A slowing down of most global economies led pundits to advise that we must lower our expectations for GDP growth even before the pandemic was imminent. Fragile social safety nets were exposed as a grotesque skewing of wealth and income distribution accelerated. In this sombre mood, it appeared that adherence to commitments towards combating climate change would falter.

The post Covid-19 world that we may expect our society to shape will be guided by a composite of these experiences.

Personal space

At the core, we will come to value our personal space and the need to protect ourselves from potential transmission of disease from human (and animal) contact. Just as global sales of condoms grew significantly after education on the transmission of AIDS, “social-distancing” will have drilled into our collective psyche that it serves as a firewall for disease transmission. Many customers will have developed an aversion to crowded restaurants and packed metro-transits. At the same time, digital tools such as Zoom and WhatsApp have proven their value as virtual communication platforms. The long-held promise of tele-commuting and tele-conferencing will present renewed appeal. The trend favouring flexible work locations and hours, and work-from-home options, will lead to two outcomes.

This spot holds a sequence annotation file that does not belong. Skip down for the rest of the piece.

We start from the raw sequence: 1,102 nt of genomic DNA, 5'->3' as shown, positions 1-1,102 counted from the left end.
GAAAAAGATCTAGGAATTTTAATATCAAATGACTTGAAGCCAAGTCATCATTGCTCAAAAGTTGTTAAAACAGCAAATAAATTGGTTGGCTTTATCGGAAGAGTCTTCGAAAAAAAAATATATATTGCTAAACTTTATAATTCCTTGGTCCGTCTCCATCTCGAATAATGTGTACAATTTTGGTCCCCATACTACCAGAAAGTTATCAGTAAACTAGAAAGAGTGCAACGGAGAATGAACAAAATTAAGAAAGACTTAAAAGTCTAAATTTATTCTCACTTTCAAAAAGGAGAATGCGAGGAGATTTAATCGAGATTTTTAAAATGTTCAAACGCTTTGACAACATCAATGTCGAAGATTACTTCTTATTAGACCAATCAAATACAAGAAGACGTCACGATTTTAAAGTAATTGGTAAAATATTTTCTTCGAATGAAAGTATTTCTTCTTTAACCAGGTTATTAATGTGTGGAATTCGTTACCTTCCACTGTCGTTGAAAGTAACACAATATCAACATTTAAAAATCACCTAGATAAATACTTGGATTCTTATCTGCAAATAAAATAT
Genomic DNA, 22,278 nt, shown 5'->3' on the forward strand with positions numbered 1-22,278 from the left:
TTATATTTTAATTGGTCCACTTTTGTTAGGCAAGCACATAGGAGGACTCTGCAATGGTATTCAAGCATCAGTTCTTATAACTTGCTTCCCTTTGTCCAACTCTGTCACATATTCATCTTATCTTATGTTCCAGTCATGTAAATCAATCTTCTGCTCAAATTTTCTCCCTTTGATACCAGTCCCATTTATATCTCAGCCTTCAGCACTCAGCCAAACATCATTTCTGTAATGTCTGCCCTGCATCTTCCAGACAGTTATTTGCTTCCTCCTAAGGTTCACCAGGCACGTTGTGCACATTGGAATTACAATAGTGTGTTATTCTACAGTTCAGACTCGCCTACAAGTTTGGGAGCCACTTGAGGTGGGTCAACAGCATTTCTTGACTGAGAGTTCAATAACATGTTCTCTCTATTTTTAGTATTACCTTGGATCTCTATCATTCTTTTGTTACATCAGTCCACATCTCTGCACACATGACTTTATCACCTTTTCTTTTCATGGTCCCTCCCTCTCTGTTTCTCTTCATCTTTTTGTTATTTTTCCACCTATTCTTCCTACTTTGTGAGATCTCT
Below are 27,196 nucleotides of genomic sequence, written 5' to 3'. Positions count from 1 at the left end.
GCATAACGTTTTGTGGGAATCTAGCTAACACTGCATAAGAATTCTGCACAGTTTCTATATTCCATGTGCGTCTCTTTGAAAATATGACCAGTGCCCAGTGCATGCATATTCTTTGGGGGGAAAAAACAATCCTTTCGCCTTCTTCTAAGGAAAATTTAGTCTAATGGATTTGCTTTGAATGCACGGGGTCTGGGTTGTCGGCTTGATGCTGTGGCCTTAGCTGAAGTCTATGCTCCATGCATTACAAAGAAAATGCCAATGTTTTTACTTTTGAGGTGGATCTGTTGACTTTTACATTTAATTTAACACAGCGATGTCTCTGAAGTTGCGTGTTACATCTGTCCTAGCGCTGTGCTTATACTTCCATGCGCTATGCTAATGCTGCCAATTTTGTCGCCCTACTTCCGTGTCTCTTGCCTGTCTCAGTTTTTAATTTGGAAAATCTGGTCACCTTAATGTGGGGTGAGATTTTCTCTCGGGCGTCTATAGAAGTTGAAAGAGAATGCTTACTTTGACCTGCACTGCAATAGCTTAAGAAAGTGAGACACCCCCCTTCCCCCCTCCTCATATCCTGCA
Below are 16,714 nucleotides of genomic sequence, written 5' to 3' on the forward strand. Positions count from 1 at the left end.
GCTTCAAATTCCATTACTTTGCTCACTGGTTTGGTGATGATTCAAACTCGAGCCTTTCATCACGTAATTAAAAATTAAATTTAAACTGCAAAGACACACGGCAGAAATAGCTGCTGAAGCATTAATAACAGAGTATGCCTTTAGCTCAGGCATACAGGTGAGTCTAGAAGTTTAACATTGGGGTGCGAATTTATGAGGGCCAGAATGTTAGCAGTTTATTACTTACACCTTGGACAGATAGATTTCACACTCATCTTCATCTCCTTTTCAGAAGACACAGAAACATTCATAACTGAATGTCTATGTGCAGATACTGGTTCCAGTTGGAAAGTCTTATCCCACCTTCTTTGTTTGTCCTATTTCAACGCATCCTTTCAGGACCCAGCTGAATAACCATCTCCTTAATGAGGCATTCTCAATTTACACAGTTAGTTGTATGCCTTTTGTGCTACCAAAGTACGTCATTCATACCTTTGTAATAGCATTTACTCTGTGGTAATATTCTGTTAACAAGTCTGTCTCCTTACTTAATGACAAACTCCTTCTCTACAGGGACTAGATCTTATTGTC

One, as on-site safety precautions get more complex and expensive, employers will prefer to have fewer staff member under their roof to be responsible for. Secondly, transportation costs (growing rapidly in most economies) and related time and inconvenience can be significantly reduced. Finally, lockdowns in many nations have dramatically witnessed the re-emergence of blue skies and a clear atmosphere. This irrefutable evidence of the role of human activity in contributing to unhealthy air quality will not be forgotten.

Demand and supply

At the same time, for some years to come, industry will be working hard to set right its ravaged finances. The pandemic has uniquely triggered a simultaneous collapse of demand and supply. Resurrecting both will take some time and even with the most liberal of government grants and loans, financial recovery will be slow and painful. The focus on cash conservation and deferment of capital expenditures will not be easy for the auto industry, which is caught in the midst of massive investments in electrification, connectivity and autonomy.